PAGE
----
CAIRO — Egypt’s president delivered a stern warning to his opponents on Sunday, saying he may be close to taking unspecified measures to ‘‘protect this nation’’ two days after supporters of his Muslim Brotherhood and opposition protesters fought street battles in the worst bout of political violence in three months.
Nearly 200 people were hurt in Friday’s violence, some seriously, at the headquarters of the Brotherhood, Egypt’s dominant political group.
‘‘If I have to do what is necessary to protect this nation I will, and I am afraid that I may be close to doing so,’’ a visibly angry Mohammed Morsi said in an animated speech to the opening session of a conference on women’s rights.
‘‘I will do so very, very soon. Sooner than those trying to shake the image of this nation think,’’ said Morsi, who took office in June as the country’s first freely elected president.
While not naming any one opposition group or critic in particular, his comments were the strongest hint to date that he believes the parties and politicians grouped in the National Salvation Front, the main opposition coalition, were directly behind the violence.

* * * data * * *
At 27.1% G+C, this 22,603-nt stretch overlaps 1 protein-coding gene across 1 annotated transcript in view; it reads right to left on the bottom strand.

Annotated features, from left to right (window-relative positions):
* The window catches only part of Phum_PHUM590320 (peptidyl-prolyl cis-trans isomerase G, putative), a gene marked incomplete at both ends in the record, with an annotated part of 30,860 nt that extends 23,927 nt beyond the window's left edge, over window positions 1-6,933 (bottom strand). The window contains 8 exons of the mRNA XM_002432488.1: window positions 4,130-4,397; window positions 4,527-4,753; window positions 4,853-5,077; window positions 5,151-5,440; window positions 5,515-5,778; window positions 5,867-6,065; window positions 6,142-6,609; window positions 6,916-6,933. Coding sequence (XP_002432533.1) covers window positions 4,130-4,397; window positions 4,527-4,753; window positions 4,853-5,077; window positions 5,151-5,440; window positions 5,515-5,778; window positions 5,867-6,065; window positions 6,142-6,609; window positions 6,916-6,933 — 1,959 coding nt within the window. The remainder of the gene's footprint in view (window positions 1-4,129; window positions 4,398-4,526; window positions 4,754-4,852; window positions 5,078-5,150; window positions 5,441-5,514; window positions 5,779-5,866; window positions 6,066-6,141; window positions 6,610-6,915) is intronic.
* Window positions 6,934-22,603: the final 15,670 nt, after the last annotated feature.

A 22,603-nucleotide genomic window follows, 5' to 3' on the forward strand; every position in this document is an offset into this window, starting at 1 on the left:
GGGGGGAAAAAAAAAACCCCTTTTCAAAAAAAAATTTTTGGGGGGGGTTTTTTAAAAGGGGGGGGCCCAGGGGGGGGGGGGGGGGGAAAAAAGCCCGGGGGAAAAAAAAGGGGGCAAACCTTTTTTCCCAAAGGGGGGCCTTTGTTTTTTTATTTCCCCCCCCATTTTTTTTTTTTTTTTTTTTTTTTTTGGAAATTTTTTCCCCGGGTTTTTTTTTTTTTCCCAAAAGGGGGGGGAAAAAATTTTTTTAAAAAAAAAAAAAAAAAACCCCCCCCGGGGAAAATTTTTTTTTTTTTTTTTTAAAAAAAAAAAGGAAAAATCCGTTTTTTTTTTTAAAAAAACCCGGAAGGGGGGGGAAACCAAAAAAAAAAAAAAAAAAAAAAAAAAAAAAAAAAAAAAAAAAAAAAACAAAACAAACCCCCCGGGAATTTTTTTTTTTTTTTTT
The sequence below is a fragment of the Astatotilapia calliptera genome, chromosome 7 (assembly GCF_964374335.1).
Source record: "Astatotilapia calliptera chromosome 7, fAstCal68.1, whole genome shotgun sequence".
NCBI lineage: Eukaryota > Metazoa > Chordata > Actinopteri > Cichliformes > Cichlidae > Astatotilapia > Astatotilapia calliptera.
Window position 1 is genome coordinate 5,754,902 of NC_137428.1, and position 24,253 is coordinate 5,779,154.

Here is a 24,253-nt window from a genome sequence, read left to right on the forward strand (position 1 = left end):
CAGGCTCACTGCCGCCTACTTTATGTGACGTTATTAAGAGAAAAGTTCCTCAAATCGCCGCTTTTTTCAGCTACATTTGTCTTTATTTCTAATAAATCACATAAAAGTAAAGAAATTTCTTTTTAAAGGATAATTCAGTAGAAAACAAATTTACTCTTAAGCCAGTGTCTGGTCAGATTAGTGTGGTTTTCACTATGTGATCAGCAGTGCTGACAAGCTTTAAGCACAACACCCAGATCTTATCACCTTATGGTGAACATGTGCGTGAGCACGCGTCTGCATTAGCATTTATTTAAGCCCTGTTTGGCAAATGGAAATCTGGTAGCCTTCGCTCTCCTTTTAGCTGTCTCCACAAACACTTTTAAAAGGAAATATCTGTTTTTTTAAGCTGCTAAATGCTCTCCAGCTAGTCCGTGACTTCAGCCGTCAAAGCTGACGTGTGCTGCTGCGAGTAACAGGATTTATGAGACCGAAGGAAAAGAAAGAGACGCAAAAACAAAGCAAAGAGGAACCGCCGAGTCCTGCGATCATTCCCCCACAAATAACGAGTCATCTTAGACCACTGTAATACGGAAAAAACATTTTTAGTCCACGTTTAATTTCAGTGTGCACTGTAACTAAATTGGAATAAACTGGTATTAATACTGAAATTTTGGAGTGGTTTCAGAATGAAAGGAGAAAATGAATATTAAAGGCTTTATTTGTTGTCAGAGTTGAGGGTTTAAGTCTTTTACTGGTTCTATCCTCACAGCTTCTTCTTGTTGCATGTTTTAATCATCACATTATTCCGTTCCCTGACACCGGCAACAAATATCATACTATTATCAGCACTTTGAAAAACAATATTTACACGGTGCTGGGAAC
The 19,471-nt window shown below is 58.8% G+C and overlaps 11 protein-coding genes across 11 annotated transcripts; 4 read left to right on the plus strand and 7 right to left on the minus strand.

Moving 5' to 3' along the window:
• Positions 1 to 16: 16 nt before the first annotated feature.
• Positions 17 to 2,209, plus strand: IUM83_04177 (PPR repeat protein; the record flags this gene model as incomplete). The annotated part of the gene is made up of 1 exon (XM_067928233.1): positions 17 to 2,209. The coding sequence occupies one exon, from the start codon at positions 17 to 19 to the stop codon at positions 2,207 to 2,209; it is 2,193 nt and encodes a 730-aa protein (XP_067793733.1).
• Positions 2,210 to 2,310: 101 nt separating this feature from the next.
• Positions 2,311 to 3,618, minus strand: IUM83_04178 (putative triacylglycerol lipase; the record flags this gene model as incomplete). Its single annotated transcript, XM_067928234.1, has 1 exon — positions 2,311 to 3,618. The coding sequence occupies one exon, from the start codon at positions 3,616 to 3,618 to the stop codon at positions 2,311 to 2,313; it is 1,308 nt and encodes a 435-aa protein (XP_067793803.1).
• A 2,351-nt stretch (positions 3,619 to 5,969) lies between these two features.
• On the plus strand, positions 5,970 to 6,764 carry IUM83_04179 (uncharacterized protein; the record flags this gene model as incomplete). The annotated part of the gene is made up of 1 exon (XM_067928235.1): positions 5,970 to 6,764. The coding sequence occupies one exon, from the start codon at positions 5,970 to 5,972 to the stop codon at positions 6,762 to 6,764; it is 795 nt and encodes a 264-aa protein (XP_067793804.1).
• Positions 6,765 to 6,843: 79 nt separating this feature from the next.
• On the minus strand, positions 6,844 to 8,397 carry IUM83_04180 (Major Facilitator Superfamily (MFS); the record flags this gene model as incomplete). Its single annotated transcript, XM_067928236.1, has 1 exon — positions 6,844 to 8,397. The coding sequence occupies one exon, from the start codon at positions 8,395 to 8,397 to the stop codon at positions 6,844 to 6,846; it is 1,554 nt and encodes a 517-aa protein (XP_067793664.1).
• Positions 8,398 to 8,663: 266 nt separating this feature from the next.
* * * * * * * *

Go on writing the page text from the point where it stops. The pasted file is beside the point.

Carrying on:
He also warned that ‘‘appropriate measures’’ would be taken against politicians found to be behind Friday’s violence. His comments came just hours after dozens of Islamists staged a protest outside studios belonging to independent TV networks that are critical of the Egyptian leader.
The Islamists are protesting what they see as the biased coverage of Friday’s clashes. The Brotherhood says it does not support the protest, but some protesters were chanting slogans supporting Brotherhood leader Mohammed Badie.
Friday’s clashes followed an assault by Brotherhood supporters a week earlier on protesters painting derogatory graffiti at the group’s headquarters.